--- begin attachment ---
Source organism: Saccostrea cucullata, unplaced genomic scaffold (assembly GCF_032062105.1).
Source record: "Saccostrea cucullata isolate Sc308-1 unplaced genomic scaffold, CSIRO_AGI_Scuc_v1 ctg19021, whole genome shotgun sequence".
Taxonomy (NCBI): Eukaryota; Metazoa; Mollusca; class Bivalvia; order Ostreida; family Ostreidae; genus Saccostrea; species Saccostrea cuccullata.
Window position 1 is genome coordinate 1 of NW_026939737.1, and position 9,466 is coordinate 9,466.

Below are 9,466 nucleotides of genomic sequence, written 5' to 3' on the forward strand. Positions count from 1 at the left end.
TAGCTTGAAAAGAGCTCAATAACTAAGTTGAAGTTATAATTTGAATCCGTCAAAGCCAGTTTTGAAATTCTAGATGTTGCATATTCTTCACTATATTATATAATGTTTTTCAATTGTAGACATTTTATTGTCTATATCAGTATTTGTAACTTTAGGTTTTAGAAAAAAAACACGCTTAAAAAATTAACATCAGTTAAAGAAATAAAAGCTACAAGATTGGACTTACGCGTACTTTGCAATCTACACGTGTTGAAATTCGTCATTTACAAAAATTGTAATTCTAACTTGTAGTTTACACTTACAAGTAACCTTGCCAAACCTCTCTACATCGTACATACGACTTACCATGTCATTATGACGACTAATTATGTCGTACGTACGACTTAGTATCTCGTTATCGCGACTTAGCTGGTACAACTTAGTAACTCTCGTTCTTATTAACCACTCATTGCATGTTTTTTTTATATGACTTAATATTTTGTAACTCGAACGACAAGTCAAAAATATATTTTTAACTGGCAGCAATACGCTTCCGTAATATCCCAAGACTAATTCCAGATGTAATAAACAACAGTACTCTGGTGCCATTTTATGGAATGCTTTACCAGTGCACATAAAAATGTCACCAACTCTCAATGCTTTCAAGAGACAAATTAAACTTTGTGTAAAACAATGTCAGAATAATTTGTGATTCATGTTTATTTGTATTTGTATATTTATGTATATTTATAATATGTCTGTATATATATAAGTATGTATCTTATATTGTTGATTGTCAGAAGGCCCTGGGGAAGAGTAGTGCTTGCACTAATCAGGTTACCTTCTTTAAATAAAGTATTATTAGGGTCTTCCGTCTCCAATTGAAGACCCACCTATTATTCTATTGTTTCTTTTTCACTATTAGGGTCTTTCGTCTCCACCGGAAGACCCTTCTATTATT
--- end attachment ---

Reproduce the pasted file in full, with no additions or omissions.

Source organism: Saccostrea cucullata, unplaced genomic scaffold (assembly GCF_032062105.1).
Source record: "Saccostrea cucullata isolate Sc308-1 unplaced genomic scaffold, CSIRO_AGI_Scuc_v1 ctg19021, whole genome shotgun sequence".
Taxonomy (NCBI): Eukaryota; Metazoa; Mollusca; class Bivalvia; order Ostreida; family Ostreidae; genus Saccostrea; species Saccostrea cuccullata.
Window position 1 is genome coordinate 1 of NW_026939737.1, and position 9,466 is coordinate 9,466.

Below are 9,466 nucleotides of genomic sequence, written 5' to 3' on the forward strand. Positions count from 1 at the left end.
TAGCTTGAAAAGAGCTCAATAACTAAGTTGAAGTTATAATTTGAATCCGTCAAAGCCAGTTTTGAAATTCTAGATGTTGCATATTCTTCACTATATTATATAATGTTTTTCAATTGTAGACATTTTATTGTCTATATCAGTATTTGTAACTTTAGGTTTTAGAAAAAAAACACGCTTAAAAAATTAACATCAGTTAAAGAAATAAAAGCTACAAGATTGGACTTACGCGTACTTTGCAATCTACACGTGTTGAAATTCGTCATTTACAAAAATTGTAATTCTAACTTGTAGTTTACACTTACAAGTAACCTTGCCAAACCTCTCTACATCGTACATACGACTTACCATGTCATTATGACGACTAATTATGTCGTACGTACGACTTAGTATCTCGTTATCGCGACTTAGCTGGTACAACTTAGTAACTCTCGTTCTTATTAACCACTCATTGCATGTTTTTTTTATATGACTTAATATTTTGTAACTCGAACGACAAGTCAAAAATATATTTTTAACTGGCAGCAATACGCTTCCGTAATATCCCAAGACTAATTCCAGATGTAATAAACAACAGTACTCTGGTGCCATTTTATGGAATGCTTTACCAGTGCACATAAAAATGTCACCAACTCTCAATGCTTTCAAGAGACAAATTAAACTTTGTGTAAAACAATGTCAGAATAATTTGTGATTCATGTTTATTTGTATTTGTATATTTATGTATATTTATAATATGTCTGTATATATATAAGTATGTATCTTATATTGTTGATTGTCAGAAGGCCCTGGGGAAGAGTAGTGCTTGCACTAATCAGGTTACCTTCTTTAAATAAAGTATTATTAGGGTCTTCCGTCTCCAATTGAAGACCCACCTATTATTCTATTGTTTCTTTTTCACTATTAGGGTCTTTCGTCTCCACCGGAAGACCCTTCTATTATT